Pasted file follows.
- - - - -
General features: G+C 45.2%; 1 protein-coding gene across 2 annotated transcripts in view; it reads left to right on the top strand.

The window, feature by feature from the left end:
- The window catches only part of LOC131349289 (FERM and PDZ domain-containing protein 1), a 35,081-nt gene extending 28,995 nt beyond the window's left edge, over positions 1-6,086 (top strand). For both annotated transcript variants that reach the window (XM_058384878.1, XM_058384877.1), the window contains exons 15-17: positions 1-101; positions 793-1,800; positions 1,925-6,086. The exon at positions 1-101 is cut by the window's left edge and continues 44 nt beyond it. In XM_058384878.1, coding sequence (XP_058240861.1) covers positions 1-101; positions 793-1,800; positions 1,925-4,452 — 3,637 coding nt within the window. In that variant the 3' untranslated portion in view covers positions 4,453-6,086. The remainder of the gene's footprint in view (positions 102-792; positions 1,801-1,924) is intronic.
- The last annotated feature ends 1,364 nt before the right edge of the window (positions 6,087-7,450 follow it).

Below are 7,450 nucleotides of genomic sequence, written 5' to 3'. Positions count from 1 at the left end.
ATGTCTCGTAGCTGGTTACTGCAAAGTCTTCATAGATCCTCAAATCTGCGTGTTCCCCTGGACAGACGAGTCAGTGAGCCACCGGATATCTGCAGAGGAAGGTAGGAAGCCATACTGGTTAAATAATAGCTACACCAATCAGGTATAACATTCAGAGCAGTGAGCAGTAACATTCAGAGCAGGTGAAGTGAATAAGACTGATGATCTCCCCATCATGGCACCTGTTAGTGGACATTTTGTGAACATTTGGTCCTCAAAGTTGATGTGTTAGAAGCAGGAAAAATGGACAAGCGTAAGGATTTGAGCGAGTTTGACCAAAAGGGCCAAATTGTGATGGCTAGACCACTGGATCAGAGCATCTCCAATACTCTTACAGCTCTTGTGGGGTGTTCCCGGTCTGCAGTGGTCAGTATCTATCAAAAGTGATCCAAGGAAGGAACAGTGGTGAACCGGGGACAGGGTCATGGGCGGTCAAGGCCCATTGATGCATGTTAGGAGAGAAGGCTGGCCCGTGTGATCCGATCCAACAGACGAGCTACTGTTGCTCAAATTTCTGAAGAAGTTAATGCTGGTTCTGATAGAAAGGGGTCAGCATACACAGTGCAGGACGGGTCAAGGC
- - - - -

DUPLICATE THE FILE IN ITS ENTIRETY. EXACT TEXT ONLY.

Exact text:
General features: G+C 45.2%; 1 protein-coding gene across 2 annotated transcripts in view; it reads left to right on the top strand.

The window, feature by feature from the left end:
- The window catches only part of LOC131349289 (FERM and PDZ domain-containing protein 1), a 35,081-nt gene extending 28,995 nt beyond the window's left edge, over positions 1-6,086 (top strand). For both annotated transcript variants that reach the window (XM_058384878.1, XM_058384877.1), the window contains exons 15-17: positions 1-101; positions 793-1,800; positions 1,925-6,086. The exon at positions 1-101 is cut by the window's left edge and continues 44 nt beyond it. In XM_058384878.1, coding sequence (XP_058240861.1) covers positions 1-101; positions 793-1,800; positions 1,925-4,452 — 3,637 coding nt within the window. In that variant the 3' untranslated portion in view covers positions 4,453-6,086. The remainder of the gene's footprint in view (positions 102-792; positions 1,801-1,924) is intronic.
- The last annotated feature ends 1,364 nt before the right edge of the window (positions 6,087-7,450 follow it).

Below are 7,450 nucleotides of genomic sequence, written 5' to 3'. Positions count from 1 at the left end.
ATGTCTCGTAGCTGGTTACTGCAAAGTCTTCATAGATCCTCAAATCTGCGTGTTCCCCTGGACAGACGAGTCAGTGAGCCACCGGATATCTGCAGAGGAAGGTAGGAAGCCATACTGGTTAAATAATAGCTACACCAATCAGGTATAACATTCAGAGCAGTGAGCAGTAACATTCAGAGCAGGTGAAGTGAATAAGACTGATGATCTCCCCATCATGGCACCTGTTAGTGGACATTTTGTGAACATTTGGTCCTCAAAGTTGATGTGTTAGAAGCAGGAAAAATGGACAAGCGTAAGGATTTGAGCGAGTTTGACCAAAAGGGCCAAATTGTGATGGCTAGACCACTGGATCAGAGCATCTCCAATACTCTTACAGCTCTTGTGGGGTGTTCCCGGTCTGCAGTGGTCAGTATCTATCAAAAGTGATCCAAGGAAGGAACAGTGGTGAACCGGGGACAGGGTCATGGGCGGTCAAGGCCCATTGATGCATGTTAGGAGAGAAGGCTGGCCCGTGTGATCCGATCCAACAGACGAGCTACTGTTGCTCAAATTTCTGAAGAAGTTAATGCTGGTTCTGATAGAAAGGGGTCAGCATACACAGTGCAGGACGGGTCAAGGC